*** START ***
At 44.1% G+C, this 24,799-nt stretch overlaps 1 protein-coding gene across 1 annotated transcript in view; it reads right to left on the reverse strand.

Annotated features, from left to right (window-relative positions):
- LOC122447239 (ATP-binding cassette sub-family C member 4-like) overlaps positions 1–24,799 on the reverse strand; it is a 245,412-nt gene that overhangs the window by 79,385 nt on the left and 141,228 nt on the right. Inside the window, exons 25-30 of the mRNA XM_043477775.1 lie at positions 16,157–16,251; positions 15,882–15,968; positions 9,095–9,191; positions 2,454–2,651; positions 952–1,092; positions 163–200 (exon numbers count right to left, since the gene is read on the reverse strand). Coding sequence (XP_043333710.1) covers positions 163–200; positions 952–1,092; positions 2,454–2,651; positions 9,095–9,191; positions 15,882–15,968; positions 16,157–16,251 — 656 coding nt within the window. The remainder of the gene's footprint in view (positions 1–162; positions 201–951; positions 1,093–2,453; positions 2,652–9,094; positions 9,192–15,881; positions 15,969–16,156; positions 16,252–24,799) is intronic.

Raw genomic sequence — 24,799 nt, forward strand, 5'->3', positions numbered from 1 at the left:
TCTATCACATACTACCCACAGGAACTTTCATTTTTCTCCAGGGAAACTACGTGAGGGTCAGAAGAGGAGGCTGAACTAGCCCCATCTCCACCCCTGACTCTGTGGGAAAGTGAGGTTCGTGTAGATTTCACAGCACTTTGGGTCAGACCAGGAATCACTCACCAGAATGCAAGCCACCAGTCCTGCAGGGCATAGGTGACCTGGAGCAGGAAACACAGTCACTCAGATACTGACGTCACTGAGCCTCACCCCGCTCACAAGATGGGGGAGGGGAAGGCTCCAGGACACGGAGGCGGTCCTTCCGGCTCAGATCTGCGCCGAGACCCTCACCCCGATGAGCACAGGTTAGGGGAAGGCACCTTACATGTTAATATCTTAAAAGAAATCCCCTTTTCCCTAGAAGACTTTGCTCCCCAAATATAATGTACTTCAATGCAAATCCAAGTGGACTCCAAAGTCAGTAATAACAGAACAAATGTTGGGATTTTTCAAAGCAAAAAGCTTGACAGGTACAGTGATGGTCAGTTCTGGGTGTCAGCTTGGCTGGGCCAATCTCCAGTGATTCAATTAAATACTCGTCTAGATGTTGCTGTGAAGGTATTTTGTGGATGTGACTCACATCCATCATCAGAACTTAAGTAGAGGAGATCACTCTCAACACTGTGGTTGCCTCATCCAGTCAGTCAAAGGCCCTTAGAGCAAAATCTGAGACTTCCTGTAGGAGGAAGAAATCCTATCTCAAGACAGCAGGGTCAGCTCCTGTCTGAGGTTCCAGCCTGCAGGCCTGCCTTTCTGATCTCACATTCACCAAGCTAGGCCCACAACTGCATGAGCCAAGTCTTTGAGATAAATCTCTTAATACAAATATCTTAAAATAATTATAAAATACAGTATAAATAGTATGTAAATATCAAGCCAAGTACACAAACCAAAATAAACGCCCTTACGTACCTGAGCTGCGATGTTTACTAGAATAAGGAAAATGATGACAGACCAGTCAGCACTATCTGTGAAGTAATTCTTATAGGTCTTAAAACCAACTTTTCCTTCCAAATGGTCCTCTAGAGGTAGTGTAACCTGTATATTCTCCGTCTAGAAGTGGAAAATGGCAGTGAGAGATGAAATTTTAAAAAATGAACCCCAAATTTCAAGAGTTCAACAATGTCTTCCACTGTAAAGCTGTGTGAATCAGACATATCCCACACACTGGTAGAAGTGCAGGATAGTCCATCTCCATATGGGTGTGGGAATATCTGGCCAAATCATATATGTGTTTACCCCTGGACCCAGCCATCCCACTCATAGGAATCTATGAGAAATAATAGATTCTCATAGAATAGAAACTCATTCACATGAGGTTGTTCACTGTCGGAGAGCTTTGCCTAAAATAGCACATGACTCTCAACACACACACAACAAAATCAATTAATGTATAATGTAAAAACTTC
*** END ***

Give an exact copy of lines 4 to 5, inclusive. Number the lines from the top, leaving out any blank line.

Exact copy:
Raw genomic sequence — 24,799 nt, forward strand, 5'->3', positions numbered from 1 at the left:
TCTATCACATACTACCCACAGGAACTTTCATTTTTCTCCAGGGAAACTACGTGAGGGTCAGAAGAGGAGGCTGAACTAGCCCCATCTCCACCCCTGACTCTGTGGGAAAGTGAGGTTCGTGTAGATTTCACAGCACTTTGGGTCAGACCAGGAATCACTCACCAGAATGCAAGCCACCAGTCCTGCAGGGCATAGGTGACCTGGAGCAGGAAACACAGTCACTCAGATACTGACGTCACTGAGCCTCACCCCGCTCACAAGATGGGGGAGGGGAAGGCTCCAGGACACGGAGGCGGTCCTTCCGGCTCAGATCTGCGCCGAGACCCTCACCCCGATGAGCACAGGTTAGGGGAAGGCACCTTACATGTTAATATCTTAAAAGAAATCCCCTTTTCCCTAGAAGACTTTGCTCCCCAAATATAATGTACTTCAATGCAAATCCAAGTGGACTCCAAAGTCAGTAATAACAGAACAAATGTTGGGATTTTTCAAAGCAAAAAGCTTGACAGGTACAGTGATGGTCAGTTCTGGGTGTCAGCTTGGCTGGGCCAATCTCCAGTGATTCAATTAAATACTCGTCTAGATGTTGCTGTGAAGGTATTTTGTGGATGTGACTCACATCCATCATCAGAACTTAAGTAGAGGAGATCACTCTCAACACTGTGGTTGCCTCATCCAGTCAGTCAAAGGCCCTTAGAGCAAAATCTGAGACTTCCTGTAGGAGGAAGAAATCCTATCTCAAGACAGCAGGGTCAGCTCCTGTCTGAGGTTCCAGCCTGCAGGCCTGCCTTTCTGATCTCACATTCACCAAGCTAGGCCCACAACTGCATGAGCCAAGTCTTTGAGATAAATCTCTTAATACAAATATCTTAAAATAATTATAAAATACAGTATAAATAGTATGTAAATATCAAGCCAAGTACACAAACCAAAATAAACGCCCTTACGTACCTGAGCTGCGATGTTTACTAGAATAAGGAAAATGATGACAGACCAGTCAGCACTATCTGTGAAGTAATTCTTATAGGTCTTAAAACCAACTTTTCCTTCCAAATGGTCCTCTAGAGGTAGTGTAACCTGTATATTCTCCGTCTAGAAGTGGAAAATGGCAGTGAGAGATGAAATTTTAAAAAATGAACCCCAAATTTCAAGAGTTCAACAATGTCTTCCACTGTAAAGCTGTGTGAATCAGACATATCCCACACACTGGTAGAAGTGCAGGATAGTCCATCTCCATATGGGTGTGGGAATATCTGGCCAAATCATATATGTGTTTACCCCTGGACCCAGCCATCCCACTCATAGGAATCTATGAGAAATAATAGATTCTCATAGAATAGAAACTCATTCACATGAGGTTGTTCACTGTCGGAGAGCTTTGCCTAAAATAGCACATGACTCTCAACACACACACAACAAAATCAATTAATGTATAATGTAAAAACTTC